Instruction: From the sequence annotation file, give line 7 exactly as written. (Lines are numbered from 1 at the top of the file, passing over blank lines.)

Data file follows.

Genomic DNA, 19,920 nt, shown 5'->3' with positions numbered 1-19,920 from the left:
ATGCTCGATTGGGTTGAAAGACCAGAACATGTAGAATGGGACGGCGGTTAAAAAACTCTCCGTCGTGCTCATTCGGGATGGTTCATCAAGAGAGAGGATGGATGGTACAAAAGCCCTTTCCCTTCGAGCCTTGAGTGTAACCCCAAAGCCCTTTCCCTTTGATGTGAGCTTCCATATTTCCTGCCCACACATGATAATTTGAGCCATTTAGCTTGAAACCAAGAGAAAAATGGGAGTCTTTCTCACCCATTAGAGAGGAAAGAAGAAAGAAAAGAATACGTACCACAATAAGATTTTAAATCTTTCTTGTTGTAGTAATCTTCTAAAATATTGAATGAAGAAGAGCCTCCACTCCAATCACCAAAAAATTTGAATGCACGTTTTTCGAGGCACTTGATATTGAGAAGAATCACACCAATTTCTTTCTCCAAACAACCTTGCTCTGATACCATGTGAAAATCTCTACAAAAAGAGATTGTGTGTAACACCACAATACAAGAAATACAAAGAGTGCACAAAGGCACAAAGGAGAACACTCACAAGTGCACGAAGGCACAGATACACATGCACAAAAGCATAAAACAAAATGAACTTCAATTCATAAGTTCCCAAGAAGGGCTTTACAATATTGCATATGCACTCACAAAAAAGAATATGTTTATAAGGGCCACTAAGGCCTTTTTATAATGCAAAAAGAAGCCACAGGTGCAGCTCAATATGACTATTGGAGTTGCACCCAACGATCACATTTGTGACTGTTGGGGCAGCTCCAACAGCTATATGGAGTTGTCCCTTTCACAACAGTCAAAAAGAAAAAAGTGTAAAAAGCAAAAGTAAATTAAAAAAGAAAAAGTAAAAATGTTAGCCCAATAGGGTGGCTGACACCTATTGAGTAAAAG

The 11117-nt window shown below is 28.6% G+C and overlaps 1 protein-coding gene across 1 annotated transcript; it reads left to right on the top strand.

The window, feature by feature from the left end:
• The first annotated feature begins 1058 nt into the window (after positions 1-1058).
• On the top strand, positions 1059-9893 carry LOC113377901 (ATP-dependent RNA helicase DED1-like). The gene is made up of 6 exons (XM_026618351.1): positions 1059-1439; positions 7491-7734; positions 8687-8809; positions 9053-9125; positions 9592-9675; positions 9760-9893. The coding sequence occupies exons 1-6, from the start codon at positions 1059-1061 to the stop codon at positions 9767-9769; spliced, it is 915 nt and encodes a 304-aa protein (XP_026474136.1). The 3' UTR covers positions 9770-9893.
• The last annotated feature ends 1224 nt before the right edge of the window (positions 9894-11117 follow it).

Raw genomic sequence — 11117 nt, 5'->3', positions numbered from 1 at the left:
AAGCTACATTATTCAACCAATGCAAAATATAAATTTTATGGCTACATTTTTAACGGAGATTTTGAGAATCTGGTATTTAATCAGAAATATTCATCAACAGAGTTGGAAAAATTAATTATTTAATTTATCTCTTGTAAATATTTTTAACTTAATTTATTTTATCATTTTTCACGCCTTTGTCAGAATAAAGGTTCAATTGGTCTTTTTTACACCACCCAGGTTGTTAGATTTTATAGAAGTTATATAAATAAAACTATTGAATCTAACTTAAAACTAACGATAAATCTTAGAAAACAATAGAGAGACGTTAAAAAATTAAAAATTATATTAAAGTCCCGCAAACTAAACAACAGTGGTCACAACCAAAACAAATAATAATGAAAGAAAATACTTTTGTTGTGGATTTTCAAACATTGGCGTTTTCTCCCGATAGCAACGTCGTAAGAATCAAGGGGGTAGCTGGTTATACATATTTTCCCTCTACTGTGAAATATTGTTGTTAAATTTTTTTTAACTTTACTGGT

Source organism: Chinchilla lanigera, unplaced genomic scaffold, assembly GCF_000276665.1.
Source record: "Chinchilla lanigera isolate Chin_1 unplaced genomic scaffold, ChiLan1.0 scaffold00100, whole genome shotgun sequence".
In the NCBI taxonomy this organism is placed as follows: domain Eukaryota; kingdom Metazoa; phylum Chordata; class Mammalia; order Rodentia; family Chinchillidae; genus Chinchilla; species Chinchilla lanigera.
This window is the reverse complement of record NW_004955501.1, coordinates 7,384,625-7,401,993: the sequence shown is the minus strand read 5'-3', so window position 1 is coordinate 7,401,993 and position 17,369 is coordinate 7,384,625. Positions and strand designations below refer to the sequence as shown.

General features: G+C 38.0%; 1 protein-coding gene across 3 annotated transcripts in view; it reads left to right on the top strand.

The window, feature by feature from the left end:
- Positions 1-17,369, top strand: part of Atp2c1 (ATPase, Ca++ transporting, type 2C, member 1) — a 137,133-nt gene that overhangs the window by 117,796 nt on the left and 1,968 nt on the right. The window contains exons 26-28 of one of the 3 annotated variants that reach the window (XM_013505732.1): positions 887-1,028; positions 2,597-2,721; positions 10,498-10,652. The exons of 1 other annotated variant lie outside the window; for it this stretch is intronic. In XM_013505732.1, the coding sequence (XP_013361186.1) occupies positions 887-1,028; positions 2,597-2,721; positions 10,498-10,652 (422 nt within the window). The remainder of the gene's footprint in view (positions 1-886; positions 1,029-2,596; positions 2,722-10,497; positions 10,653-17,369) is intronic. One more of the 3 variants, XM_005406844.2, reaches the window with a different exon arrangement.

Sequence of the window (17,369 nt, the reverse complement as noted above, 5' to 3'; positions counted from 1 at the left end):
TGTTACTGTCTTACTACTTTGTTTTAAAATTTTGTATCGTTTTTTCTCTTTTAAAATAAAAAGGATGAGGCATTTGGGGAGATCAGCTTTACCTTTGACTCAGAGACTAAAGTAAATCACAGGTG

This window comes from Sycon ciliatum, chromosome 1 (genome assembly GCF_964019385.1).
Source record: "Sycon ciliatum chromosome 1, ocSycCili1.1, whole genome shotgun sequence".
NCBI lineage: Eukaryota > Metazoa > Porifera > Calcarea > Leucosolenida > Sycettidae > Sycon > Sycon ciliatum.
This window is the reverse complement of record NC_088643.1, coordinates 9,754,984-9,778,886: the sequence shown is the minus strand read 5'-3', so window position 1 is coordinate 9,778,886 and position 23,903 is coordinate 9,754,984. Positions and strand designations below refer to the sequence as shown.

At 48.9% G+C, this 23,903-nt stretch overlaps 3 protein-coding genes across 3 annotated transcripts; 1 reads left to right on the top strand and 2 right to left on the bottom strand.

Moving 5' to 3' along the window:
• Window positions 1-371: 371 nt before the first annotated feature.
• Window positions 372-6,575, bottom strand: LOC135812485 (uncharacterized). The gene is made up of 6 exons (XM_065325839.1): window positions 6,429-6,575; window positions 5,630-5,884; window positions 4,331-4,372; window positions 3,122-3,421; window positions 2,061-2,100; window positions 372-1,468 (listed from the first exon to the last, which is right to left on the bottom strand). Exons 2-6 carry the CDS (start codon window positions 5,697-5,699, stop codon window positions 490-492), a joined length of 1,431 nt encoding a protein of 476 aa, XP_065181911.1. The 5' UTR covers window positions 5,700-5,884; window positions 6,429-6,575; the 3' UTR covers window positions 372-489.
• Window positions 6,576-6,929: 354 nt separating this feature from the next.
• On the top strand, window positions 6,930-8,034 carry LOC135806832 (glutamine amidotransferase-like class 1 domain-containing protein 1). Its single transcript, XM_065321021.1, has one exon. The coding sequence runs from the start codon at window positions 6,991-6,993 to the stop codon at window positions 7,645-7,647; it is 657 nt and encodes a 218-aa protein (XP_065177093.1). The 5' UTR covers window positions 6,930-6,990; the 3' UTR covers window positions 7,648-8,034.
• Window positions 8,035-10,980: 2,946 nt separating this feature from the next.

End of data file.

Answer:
• The last annotated feature ends 1224 nt before the right edge of the window (positions 9894-11117 follow it).